One of the clients I work with at DesignCo Marketing is Morgenroth Development, a general contracting company in Pleasanton, CA. I chiefly write for their Builder’s Blog, but I also provide copy for their website and I wrote their e-book, Remodeling v. Moving.
Below is a list of some of my favorite articles I’ve written for their Builder’s Blog, which include interviews with subcontractors, book reviews, and current housing trends:
“Preparing Your Home for Resale to Millennials”
“Hardwood Floors: Prefinish v. Job-Site Finish”
“Quality Over Quantity — The Not So Big House”
“6 Ways to Make Your Home Staycation Ready”
“Home On The Range: Gas Ranges v. Electric Ranges”
“Man Caves That Match Their Men”
“5 Artisan Smore Recipes for your New Outdoor Fire Pit”
“Hardwood Flooring: Pre-finished Engineered v. Pre-finished Solid”
A valuable part of my graduate school experience in Austin, Texas was being involved in my church, which had an active student congregation, an Institute of Religion next to campus, and a Latter-day Saint Student Association (LDSSA) campus club.
During my first year, I volunteered as Editor-in-Chief of the Capital Ward Newsletter, a weekly tri-fold with a readership of 100+ that told of the weekly happenings of church members. Now, this wasn’t your usual church newsletter. The Capital Ward Newsletter blended fiction with reality in a fun, Onion-like, photoshopped publication that was known throughout the state of Texas. Each issue featured a cover story, a student spotlight interview, an advice column, humorous quotes overheard during the week, articles about current events, and an inspirational quote.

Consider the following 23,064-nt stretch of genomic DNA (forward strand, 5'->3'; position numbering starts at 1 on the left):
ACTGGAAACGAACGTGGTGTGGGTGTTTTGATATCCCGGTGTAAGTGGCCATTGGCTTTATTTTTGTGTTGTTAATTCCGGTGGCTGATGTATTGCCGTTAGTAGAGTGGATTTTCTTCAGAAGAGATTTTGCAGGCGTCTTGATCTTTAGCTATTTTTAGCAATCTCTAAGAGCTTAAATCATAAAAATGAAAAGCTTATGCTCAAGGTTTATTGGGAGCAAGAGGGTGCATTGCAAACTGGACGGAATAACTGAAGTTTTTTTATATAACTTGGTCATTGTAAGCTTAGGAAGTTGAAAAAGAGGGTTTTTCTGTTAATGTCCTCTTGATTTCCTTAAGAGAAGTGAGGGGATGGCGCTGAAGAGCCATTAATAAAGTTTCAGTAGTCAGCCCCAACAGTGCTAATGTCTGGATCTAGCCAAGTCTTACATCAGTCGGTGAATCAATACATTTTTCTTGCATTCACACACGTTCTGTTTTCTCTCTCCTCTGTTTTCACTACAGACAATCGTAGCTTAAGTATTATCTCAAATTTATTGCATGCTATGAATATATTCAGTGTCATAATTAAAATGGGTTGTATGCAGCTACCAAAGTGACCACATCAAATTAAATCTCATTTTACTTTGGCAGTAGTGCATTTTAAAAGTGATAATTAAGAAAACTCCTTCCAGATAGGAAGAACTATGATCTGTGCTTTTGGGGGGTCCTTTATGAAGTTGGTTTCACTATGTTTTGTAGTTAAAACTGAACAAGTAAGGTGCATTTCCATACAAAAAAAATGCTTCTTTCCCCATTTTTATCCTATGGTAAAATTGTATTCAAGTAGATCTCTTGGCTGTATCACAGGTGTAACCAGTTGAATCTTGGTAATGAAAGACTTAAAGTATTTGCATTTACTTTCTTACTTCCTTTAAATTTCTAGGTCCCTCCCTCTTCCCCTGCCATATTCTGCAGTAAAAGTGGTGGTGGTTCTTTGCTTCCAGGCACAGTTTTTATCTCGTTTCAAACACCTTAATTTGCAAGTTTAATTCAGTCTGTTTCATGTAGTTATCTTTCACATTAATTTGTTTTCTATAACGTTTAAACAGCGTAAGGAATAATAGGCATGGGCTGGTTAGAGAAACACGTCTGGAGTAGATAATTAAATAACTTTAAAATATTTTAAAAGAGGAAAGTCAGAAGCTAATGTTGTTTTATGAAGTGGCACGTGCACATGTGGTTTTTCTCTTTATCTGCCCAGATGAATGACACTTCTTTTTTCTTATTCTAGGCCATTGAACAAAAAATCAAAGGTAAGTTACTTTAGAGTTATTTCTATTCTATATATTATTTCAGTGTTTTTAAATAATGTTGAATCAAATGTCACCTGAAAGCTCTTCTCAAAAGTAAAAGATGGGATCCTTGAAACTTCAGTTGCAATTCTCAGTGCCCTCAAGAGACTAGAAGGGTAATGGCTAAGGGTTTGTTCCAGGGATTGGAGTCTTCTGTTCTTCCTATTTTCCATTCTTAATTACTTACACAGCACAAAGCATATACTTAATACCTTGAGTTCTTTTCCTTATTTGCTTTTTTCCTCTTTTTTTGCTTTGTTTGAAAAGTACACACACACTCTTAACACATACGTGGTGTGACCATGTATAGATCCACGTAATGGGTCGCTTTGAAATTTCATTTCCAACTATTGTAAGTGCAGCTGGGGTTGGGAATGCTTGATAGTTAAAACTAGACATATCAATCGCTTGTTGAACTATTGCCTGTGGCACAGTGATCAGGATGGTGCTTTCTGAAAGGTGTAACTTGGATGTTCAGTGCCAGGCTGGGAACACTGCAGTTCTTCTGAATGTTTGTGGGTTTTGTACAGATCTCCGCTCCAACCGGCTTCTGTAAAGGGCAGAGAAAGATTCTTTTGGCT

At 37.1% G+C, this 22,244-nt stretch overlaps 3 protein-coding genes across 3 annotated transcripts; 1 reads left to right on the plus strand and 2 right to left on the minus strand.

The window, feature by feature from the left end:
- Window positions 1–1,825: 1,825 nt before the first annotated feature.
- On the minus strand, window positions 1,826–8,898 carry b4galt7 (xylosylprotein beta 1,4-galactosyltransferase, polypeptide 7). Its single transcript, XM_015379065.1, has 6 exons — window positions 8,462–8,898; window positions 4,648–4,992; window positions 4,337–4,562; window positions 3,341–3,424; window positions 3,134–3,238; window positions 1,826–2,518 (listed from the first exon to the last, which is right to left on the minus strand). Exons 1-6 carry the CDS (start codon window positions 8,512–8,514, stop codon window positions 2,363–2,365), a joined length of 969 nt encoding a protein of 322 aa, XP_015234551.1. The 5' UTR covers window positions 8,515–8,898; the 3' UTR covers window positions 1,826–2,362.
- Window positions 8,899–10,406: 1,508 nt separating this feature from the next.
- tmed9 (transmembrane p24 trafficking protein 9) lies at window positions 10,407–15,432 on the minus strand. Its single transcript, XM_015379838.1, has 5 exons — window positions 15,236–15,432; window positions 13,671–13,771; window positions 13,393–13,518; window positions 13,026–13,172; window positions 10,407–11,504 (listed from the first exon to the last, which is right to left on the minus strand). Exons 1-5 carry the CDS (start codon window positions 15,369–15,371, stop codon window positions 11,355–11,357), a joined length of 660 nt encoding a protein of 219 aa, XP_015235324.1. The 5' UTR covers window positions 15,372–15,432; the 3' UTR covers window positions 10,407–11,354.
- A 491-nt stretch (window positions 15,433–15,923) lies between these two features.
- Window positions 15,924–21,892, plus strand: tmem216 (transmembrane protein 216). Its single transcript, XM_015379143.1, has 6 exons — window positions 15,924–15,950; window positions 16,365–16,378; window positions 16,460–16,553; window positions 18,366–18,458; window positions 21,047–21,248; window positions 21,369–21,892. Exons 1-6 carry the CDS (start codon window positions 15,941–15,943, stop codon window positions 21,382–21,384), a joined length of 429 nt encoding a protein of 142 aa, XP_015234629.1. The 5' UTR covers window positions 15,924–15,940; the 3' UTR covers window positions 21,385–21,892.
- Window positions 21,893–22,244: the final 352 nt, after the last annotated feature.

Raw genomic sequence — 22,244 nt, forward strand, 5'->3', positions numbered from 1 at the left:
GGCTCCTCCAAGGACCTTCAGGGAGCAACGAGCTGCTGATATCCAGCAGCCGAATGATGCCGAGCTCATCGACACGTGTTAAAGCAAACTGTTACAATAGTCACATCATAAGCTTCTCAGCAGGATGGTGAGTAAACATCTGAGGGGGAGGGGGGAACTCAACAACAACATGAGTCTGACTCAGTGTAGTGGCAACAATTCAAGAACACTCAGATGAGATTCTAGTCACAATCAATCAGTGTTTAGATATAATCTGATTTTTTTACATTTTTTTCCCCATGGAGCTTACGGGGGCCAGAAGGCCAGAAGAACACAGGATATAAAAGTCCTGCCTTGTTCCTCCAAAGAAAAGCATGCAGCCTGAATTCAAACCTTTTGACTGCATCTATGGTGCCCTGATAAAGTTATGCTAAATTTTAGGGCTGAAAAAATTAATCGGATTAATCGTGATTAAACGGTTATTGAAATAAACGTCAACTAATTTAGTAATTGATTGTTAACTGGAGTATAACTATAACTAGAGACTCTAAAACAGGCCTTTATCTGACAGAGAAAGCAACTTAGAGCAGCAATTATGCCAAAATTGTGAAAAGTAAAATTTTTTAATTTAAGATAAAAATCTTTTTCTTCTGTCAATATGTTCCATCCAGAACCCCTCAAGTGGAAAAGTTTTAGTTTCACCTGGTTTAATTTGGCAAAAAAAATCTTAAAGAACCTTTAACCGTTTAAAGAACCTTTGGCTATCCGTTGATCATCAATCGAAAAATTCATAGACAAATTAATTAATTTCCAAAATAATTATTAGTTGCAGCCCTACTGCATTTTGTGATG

Church leaders complimented my work for its role in generating energy, excitement, and unity among church members. However, since it made it difficult for people to focus, they requested that it be distributed after the church service. I could see their point, since I had one girl tell me — in all seriousness — that the reason she came to church was to get the latest issue of the newsletter.
Brigham Young University is famous for its dating and marriage culture. While lasting relationships often form, there is no shortage of drama and heartache along the way. In the spirit of “if you can laugh at it, then it can’t hurt you,” the BYU Date Club was formed to help students cope with and seek to understand the realities of the love quest.
It all started as a funny t-shirt design, but it quickly grew into a social force when it received front page media coverage in The Daily Universe. This was soon followed by Date Club Prophecies, a collection of my philosophizings and musings about dating, and Date With Destiny, a 30-minute no-budget sci-fi film about the 500th anniversary of the Intergalactic Federation of Romance.